U-Turn Review

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Drifter Penn is marooned in a small town when his car breaks down and soon finds himself involved in the various plots of the local no-goods.


Having lost all sense of proportion with the over-inflated Nixon, Oliver Stone cuts back his budget and his post-NBK multimedia visuals to deliver a low-key, low-down, blacker-than-black comedy thriller. It's not the best film he's ever made, but certainly the best for a long while.

With more than a passing nod to John Dahl's Red Rock West, Stone's movie finds drifter Penn stuck in the arse-end of nowhere, his broken car in the garage, and two of his fingers seemingly missing.

What starts as a really bad day soon turns considerably worse under the frying temperatures of the noonday sun - deranged car mechanic Thornton won't give Penn his motor back, the local sheriff has his eye out for him, local vixen Lopez is on the tease, and her more-than-slightly possessive husband Nolte is none too chuffed with this new boy in town.

But soon, hubby is recruiting Penn to off the missus while she in turn is asking her newly bedded mate to do the same to hubby - who may well also be daddy (you know how these small towns are). Stone's direction seems generally reinvigorated by the reduced budget, with old Ollie out to prove his indie chops in inventive and often dazzling fashion. Having assembled an impressive cast, he's content to stand back and give them room to play, from the twisted humour of Thornton to the dark soul of Nolte to the luscious longings of Lopez. Penn, meanwhile, is superb - gradually falling apart through the course of the day, a man desperate to get out alive, with one eye on the road ahead and one on the buzzards circling above.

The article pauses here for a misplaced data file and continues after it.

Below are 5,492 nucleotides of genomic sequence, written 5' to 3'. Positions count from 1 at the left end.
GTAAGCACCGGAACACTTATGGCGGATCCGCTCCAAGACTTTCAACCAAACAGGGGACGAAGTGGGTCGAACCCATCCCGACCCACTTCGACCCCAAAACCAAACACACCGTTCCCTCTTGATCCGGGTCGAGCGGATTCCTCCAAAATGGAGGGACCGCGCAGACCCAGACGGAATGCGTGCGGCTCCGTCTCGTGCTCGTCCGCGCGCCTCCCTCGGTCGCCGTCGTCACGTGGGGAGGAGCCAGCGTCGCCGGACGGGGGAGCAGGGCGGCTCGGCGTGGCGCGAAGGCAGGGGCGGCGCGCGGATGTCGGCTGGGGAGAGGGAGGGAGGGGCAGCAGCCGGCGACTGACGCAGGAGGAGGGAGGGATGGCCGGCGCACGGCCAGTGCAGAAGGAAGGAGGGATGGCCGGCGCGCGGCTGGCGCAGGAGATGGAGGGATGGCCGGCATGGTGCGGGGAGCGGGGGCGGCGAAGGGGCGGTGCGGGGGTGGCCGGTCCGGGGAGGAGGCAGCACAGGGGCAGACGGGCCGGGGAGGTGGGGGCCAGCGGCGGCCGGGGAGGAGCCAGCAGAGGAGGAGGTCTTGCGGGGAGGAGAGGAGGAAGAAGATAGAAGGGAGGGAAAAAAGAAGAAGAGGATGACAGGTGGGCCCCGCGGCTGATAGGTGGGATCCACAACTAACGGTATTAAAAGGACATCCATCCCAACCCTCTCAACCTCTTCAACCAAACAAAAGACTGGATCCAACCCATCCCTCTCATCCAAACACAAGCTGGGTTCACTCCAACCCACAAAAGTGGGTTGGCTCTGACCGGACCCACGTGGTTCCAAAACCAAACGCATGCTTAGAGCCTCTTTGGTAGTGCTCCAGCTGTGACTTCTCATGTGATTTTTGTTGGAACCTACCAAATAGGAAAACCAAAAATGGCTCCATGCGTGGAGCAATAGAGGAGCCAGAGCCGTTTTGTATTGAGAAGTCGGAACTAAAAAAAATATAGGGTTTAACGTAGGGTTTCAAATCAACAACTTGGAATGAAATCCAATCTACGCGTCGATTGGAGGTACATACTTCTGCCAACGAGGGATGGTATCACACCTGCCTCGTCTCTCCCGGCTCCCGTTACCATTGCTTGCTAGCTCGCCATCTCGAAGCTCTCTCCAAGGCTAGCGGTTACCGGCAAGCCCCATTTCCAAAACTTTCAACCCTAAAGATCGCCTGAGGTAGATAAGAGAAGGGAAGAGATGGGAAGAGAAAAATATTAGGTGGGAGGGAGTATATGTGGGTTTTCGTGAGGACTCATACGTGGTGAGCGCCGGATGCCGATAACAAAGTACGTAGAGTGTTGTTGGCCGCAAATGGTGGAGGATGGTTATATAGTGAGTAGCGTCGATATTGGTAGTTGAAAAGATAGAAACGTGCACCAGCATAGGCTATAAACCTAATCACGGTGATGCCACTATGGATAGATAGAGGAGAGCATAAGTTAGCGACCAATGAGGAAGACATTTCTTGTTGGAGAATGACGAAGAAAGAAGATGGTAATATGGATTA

The plot does have obvious antecedents and Stone does betray himself with a few too many celeb cameos (just what is Liv Tyler doing standing in the back of that ticket office?). But for the most part, what you have here is a topnotch filmmaker getting back to basics and really delivering the goods.

A noirish thriller - thankfully less overblown than many of Stone's efforts.